We did a photoshoot with Amanda in New York who helps with a bunch of creative. And then we did a large mailer of Milk Bar confetti cookies and our best-selling, amazing mascara to around 500 influencers and micro-influencers, 50 of our top customers, and then some press. And then we did a large delivery of custom Saie cakes to 25 larger influencers in the LA area.

We also did a smaller mailer of Saie Lilac cupcakes to micro-influencers, who we have really good relationships with, who made content with us for those. Throughout our birthday week, we had an overall birthday campaign happening on social where we shared a lot of the content that was being made. And then we did a cake giveaway for our community. We sent a cake to someone on Instagram, and then are also currently doing a giveaway to kind of wrap everything up. We do a lot of things with influencers, but we always like to make sure that we involve our community too.

As you’re working directly with these community members, what advice would you give to a micro-influencer or someone who wanted to grow their platform and work with more brands? If someone reached out to you, what would make you actually respond or be interested in them?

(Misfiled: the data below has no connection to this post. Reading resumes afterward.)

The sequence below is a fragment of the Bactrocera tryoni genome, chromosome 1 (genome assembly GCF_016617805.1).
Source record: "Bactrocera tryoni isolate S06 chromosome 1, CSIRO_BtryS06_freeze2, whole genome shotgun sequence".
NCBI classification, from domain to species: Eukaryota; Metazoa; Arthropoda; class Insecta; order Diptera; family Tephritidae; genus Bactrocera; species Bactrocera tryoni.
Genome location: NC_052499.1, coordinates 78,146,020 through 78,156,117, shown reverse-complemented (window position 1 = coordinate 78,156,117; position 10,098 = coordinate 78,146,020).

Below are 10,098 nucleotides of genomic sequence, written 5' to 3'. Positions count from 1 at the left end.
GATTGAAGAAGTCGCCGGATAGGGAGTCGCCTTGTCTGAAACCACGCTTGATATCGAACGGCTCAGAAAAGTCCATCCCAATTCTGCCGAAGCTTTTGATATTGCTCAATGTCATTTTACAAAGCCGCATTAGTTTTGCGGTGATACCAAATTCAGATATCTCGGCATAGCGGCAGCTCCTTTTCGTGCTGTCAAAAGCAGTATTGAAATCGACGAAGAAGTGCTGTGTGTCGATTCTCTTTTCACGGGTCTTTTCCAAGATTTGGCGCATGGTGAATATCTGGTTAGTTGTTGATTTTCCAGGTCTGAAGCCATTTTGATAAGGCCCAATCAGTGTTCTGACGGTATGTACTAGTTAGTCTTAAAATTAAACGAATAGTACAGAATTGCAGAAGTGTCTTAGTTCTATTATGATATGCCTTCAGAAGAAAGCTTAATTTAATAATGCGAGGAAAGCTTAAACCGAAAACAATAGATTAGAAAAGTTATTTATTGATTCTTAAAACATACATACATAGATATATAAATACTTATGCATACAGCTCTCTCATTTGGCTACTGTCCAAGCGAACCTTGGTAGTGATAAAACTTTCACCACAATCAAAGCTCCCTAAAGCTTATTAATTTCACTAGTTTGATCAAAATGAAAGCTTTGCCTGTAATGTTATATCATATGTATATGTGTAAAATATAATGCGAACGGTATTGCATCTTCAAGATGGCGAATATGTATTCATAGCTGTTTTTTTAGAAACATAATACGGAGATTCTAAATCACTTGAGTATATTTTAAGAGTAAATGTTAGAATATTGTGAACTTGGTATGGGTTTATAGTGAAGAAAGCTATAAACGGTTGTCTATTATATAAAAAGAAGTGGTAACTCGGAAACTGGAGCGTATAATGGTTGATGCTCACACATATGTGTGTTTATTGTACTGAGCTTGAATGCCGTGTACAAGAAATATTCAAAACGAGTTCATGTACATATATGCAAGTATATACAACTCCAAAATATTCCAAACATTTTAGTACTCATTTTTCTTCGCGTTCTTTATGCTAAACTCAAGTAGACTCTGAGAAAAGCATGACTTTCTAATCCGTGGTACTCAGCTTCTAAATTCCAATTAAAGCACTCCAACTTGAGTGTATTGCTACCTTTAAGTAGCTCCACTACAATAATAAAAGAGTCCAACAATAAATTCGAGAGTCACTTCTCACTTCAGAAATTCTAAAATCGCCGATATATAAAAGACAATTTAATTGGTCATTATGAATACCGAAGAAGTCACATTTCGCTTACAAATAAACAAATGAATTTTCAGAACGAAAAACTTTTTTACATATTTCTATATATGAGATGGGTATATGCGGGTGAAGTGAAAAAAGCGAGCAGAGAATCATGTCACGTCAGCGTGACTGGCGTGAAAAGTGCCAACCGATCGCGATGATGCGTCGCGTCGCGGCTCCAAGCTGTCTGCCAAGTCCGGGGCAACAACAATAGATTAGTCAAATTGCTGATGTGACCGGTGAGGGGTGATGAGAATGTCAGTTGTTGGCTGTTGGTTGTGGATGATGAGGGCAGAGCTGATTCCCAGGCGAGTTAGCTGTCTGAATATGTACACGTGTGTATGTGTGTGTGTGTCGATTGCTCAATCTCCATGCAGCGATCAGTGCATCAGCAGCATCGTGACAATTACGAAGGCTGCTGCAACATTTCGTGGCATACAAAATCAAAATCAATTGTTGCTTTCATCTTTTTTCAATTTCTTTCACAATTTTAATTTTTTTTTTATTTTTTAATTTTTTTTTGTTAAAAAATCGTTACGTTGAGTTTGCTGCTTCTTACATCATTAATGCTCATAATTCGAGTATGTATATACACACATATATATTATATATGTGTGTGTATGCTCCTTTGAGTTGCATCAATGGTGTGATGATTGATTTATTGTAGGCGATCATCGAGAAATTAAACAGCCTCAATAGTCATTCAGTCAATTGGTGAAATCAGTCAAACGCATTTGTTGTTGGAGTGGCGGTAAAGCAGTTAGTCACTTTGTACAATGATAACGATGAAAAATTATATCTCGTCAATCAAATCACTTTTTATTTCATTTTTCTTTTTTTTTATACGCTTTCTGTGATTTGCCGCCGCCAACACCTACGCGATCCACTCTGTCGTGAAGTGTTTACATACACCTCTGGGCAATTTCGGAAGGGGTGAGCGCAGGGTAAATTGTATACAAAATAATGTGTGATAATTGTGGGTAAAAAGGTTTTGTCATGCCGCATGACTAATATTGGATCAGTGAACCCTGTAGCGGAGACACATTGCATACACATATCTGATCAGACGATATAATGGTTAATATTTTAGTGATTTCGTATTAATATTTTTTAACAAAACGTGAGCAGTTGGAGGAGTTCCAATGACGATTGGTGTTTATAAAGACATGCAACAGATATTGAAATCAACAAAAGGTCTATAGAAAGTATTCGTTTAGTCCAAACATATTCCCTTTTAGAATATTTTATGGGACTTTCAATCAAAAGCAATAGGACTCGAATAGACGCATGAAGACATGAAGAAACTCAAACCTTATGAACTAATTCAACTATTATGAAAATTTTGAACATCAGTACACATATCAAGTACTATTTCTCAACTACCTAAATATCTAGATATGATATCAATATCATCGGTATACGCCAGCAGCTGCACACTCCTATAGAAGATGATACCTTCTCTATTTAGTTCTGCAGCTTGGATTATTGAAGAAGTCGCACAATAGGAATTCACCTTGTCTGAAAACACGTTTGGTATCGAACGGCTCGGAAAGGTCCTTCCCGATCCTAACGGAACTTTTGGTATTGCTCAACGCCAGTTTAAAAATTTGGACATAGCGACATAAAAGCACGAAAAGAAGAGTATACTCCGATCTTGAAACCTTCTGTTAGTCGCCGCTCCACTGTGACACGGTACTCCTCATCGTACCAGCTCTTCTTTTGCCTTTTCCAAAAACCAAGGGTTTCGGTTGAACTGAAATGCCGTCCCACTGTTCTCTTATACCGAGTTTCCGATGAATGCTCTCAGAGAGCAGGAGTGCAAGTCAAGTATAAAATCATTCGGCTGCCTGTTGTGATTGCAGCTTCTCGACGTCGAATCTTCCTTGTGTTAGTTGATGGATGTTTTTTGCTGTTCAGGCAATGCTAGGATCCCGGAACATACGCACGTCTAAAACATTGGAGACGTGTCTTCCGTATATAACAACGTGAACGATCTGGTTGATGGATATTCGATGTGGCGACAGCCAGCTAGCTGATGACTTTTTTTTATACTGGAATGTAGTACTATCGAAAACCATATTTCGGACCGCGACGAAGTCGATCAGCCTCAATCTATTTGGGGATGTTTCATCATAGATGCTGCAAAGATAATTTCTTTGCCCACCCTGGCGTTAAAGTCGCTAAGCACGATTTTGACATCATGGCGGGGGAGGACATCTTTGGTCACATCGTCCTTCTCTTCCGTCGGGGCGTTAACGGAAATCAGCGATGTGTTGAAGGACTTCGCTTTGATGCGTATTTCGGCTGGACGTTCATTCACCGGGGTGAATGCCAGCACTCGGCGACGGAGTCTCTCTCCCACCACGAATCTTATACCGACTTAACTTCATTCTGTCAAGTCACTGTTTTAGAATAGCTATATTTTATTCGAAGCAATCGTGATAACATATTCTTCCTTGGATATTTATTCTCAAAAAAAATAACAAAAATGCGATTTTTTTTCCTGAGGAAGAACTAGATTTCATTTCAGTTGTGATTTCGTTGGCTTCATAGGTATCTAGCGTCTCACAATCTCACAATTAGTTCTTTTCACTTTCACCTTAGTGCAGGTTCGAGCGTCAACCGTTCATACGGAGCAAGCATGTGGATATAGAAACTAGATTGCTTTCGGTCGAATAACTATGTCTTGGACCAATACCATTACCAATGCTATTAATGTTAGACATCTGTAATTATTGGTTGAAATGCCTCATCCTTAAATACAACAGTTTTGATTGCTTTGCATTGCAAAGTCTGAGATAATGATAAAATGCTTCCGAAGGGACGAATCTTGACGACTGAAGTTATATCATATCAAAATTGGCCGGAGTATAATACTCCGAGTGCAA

I'm not really picky with following size, it's more so along the lines of, does your content align with our content? Because at the end of the day, if you have a lot of followers, it's amazing and I would love for you to share our product, but what really is of value to me is taking photos that I can then share on Saie's platform. So I think that keeping your message really short and to the point and telling me why you want to try Saie's products while making sure to mention that you'll share them in a post. I would love it if you shared the product in a post on grid. We get super excited about that! When we send people things, I love when they share their photos, but they also send us more photos in DM saying something like, "feel free to use these photos!" I'll always include you on more mailers if you do that sort of thing.

How did the birthday project ideation come to fruition? You mentioned collaborating with Milk Bar, how did that work?

So the Milk Bar idea was actually from one of my co-workers, Michael [Irwin], who does product development. He was working on putting together a box for this mailer. It's a lot of work to get these boxes custom-made, so he called me with the idea to just put Milk Bar is our regular boxes.